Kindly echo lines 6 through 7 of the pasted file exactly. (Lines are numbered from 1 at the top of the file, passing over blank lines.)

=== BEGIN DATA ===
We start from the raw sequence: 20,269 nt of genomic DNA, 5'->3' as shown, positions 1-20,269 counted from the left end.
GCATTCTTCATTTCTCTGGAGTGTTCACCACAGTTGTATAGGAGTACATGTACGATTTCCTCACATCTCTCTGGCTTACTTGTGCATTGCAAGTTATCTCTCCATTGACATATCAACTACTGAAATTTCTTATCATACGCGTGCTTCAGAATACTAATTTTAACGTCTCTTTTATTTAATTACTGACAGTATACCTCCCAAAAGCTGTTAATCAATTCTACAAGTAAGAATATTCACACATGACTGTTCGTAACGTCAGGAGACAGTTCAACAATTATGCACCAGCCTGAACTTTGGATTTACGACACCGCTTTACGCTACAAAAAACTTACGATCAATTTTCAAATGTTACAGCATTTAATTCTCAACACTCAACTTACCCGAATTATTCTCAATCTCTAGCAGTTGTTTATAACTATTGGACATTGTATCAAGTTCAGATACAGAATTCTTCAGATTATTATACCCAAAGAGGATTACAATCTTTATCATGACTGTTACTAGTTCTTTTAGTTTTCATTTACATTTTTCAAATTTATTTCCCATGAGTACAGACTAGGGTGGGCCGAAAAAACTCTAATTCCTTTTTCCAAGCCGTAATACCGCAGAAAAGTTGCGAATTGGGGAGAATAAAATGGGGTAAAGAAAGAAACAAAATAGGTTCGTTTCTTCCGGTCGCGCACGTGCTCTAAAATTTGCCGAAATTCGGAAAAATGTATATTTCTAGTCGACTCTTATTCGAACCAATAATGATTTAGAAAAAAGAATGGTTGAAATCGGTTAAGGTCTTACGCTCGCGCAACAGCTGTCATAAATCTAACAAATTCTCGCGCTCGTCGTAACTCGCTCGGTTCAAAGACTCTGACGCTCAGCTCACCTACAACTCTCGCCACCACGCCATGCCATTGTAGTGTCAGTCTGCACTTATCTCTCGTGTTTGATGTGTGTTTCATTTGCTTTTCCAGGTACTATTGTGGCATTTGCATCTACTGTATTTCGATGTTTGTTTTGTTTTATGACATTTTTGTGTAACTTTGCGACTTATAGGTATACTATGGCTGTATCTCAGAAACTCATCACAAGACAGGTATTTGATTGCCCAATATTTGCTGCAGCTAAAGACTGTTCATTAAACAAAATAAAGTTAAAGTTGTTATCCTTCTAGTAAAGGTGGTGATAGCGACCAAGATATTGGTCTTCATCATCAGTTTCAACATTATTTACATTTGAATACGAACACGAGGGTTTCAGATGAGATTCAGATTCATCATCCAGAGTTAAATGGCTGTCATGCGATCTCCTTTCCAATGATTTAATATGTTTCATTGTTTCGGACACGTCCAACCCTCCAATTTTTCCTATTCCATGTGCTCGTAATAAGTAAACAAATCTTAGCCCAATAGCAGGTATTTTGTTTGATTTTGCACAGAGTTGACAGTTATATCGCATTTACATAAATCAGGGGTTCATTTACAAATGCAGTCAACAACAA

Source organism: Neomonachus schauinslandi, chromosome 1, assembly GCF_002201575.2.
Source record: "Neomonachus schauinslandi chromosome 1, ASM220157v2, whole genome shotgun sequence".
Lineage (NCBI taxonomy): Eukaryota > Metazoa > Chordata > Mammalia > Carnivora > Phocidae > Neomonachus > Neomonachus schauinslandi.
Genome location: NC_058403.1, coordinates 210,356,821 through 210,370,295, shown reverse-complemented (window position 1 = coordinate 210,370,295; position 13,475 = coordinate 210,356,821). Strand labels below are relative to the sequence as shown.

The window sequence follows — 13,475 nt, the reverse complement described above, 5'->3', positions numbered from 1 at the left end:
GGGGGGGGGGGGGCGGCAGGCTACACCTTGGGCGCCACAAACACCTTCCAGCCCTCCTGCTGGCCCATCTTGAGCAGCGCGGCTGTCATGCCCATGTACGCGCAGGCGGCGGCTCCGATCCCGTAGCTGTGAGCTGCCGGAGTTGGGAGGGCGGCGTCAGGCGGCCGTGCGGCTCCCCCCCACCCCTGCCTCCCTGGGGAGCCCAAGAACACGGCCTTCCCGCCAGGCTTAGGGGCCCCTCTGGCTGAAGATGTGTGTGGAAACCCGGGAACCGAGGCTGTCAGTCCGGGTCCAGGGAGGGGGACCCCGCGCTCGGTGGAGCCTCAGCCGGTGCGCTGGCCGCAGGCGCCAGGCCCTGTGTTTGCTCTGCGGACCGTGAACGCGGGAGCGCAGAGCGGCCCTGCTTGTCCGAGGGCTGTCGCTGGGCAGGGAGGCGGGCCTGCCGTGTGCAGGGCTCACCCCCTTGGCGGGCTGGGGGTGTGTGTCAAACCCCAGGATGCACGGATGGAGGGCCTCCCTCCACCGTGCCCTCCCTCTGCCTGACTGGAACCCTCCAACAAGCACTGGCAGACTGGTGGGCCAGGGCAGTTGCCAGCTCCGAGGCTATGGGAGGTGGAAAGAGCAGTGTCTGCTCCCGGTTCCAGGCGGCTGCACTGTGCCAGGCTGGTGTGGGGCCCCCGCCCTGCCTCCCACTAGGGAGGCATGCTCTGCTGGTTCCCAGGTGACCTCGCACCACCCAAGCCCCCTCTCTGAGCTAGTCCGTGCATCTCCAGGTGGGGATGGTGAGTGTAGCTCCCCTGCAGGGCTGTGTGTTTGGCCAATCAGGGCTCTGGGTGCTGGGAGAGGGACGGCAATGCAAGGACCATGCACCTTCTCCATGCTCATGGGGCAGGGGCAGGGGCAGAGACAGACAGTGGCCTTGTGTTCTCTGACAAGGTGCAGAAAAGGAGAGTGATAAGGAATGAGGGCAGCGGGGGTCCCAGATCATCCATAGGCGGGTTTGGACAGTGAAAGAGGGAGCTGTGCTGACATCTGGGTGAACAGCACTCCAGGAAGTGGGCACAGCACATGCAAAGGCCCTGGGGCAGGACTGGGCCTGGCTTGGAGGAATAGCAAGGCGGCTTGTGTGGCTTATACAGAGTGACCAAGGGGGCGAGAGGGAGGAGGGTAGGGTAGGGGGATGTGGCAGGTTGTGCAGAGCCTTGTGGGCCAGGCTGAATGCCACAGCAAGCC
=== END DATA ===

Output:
Genome location: NC_058403.1, coordinates 210,356,821 through 210,370,295, shown reverse-complemented (window position 1 = coordinate 210,370,295; position 13,475 = coordinate 210,356,821). Strand labels below are relative to the sequence as shown.

The window sequence follows — 13,475 nt, the reverse complement described above, 5'->3', positions numbered from 1 at the left end: